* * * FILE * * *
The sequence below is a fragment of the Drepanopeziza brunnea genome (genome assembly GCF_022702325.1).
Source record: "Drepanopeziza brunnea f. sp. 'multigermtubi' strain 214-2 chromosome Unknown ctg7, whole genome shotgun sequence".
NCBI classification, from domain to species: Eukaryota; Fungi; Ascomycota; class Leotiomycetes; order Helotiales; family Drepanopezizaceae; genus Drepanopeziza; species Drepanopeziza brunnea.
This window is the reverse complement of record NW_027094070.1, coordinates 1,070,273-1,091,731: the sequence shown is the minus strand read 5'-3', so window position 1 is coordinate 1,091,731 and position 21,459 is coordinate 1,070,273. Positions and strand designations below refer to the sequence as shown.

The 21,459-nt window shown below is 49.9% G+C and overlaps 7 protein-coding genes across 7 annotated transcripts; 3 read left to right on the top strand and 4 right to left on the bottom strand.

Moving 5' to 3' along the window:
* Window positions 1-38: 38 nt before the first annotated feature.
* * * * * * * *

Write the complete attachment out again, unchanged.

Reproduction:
The sequence below is a fragment of the Drepanopeziza brunnea genome (genome assembly GCF_022702325.1).
Source record: "Drepanopeziza brunnea f. sp. 'multigermtubi' strain 214-2 chromosome Unknown ctg7, whole genome shotgun sequence".
NCBI classification, from domain to species: Eukaryota; Fungi; Ascomycota; class Leotiomycetes; order Helotiales; family Drepanopezizaceae; genus Drepanopeziza; species Drepanopeziza brunnea.
This window is the reverse complement of record NW_027094070.1, coordinates 1,070,273-1,091,731: the sequence shown is the minus strand read 5'-3', so window position 1 is coordinate 1,091,731 and position 21,459 is coordinate 1,070,273. Positions and strand designations below refer to the sequence as shown.

The 21,459-nt window shown below is 49.9% G+C and overlaps 7 protein-coding genes across 7 annotated transcripts; 3 read left to right on the top strand and 4 right to left on the bottom strand.

Moving 5' to 3' along the window:
* Window positions 1-38: 38 nt before the first annotated feature.